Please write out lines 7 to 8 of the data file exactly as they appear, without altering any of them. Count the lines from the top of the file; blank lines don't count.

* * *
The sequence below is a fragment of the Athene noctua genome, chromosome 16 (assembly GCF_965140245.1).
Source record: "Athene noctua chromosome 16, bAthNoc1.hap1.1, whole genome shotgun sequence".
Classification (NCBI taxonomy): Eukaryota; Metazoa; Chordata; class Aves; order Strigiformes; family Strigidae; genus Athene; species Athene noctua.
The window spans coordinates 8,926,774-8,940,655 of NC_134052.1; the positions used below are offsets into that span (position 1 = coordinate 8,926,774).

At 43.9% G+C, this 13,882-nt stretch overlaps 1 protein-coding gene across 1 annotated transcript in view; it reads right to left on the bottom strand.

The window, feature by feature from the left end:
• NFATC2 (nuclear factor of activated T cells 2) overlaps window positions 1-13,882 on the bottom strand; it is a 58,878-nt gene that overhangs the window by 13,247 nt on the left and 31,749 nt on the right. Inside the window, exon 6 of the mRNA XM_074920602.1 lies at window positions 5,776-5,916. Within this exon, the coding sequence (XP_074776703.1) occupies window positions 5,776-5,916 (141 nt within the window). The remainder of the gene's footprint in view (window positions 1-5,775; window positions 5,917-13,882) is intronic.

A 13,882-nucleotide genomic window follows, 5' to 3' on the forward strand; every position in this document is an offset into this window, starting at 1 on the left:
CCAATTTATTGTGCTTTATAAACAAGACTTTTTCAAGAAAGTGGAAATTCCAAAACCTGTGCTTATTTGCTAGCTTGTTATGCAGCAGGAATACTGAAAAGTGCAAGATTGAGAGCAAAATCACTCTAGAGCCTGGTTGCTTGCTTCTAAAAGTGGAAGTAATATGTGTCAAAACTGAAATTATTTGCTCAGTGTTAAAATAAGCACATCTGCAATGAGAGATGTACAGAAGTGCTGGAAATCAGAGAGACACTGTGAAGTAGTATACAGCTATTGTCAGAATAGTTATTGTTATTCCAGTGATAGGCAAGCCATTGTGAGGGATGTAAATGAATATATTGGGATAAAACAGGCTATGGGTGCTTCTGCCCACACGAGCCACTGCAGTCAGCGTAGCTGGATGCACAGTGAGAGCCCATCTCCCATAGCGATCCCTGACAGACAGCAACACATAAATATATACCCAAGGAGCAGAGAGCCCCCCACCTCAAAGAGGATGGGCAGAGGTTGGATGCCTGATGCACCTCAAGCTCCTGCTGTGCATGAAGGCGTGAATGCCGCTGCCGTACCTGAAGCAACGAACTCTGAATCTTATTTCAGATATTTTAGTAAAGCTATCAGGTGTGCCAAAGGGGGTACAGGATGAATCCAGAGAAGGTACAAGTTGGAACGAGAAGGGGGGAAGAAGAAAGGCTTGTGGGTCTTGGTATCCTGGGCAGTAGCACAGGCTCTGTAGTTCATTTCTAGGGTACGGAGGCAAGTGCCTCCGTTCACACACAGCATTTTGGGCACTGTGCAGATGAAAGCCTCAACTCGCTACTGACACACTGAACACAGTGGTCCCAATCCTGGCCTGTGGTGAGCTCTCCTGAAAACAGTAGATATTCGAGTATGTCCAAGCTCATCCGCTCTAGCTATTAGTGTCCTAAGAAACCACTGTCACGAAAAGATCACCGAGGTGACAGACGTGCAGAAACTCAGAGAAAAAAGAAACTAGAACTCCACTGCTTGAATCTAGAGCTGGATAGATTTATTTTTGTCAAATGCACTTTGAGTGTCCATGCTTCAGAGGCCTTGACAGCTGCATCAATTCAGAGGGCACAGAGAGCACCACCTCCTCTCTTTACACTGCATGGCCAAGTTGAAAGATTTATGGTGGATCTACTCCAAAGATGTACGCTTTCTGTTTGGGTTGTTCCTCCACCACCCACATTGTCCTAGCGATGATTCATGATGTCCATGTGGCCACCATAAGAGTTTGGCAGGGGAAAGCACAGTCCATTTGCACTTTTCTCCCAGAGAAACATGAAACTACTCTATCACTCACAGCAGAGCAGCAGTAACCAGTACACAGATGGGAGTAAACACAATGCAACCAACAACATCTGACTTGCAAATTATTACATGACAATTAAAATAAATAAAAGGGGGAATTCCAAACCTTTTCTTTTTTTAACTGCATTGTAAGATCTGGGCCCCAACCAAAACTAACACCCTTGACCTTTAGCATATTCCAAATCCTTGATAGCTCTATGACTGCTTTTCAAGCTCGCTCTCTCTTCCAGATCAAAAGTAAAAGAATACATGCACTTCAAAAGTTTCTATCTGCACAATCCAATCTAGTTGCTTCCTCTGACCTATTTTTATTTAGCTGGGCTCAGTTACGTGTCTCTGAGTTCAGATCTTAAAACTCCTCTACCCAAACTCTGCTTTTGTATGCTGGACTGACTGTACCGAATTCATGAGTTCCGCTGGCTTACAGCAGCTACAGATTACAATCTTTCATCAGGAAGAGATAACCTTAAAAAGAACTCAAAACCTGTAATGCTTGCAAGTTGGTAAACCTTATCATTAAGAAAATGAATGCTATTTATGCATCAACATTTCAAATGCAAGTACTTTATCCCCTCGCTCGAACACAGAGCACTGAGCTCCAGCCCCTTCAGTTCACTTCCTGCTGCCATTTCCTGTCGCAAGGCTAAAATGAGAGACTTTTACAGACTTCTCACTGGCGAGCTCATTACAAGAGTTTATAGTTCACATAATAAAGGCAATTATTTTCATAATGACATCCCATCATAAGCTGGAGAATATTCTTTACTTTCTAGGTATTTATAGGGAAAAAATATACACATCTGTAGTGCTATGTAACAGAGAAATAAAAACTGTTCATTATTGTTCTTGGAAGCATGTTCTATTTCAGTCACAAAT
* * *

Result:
• NFATC2 (nuclear factor of activated T cells 2) overlaps window positions 1-13,882 on the bottom strand; it is a 58,878-nt gene that overhangs the window by 13,247 nt on the left and 31,749 nt on the right. Inside the window, exon 6 of the mRNA XM_074920602.1 lies at window positions 5,776-5,916. Within this exon, the coding sequence (XP_074776703.1) occupies window positions 5,776-5,916 (141 nt within the window). The remainder of the gene's footprint in view (window positions 1-5,775; window positions 5,917-13,882) is intronic.

A 13,882-nucleotide genomic window follows, 5' to 3' on the forward strand; every position in this document is an offset into this window, starting at 1 on the left: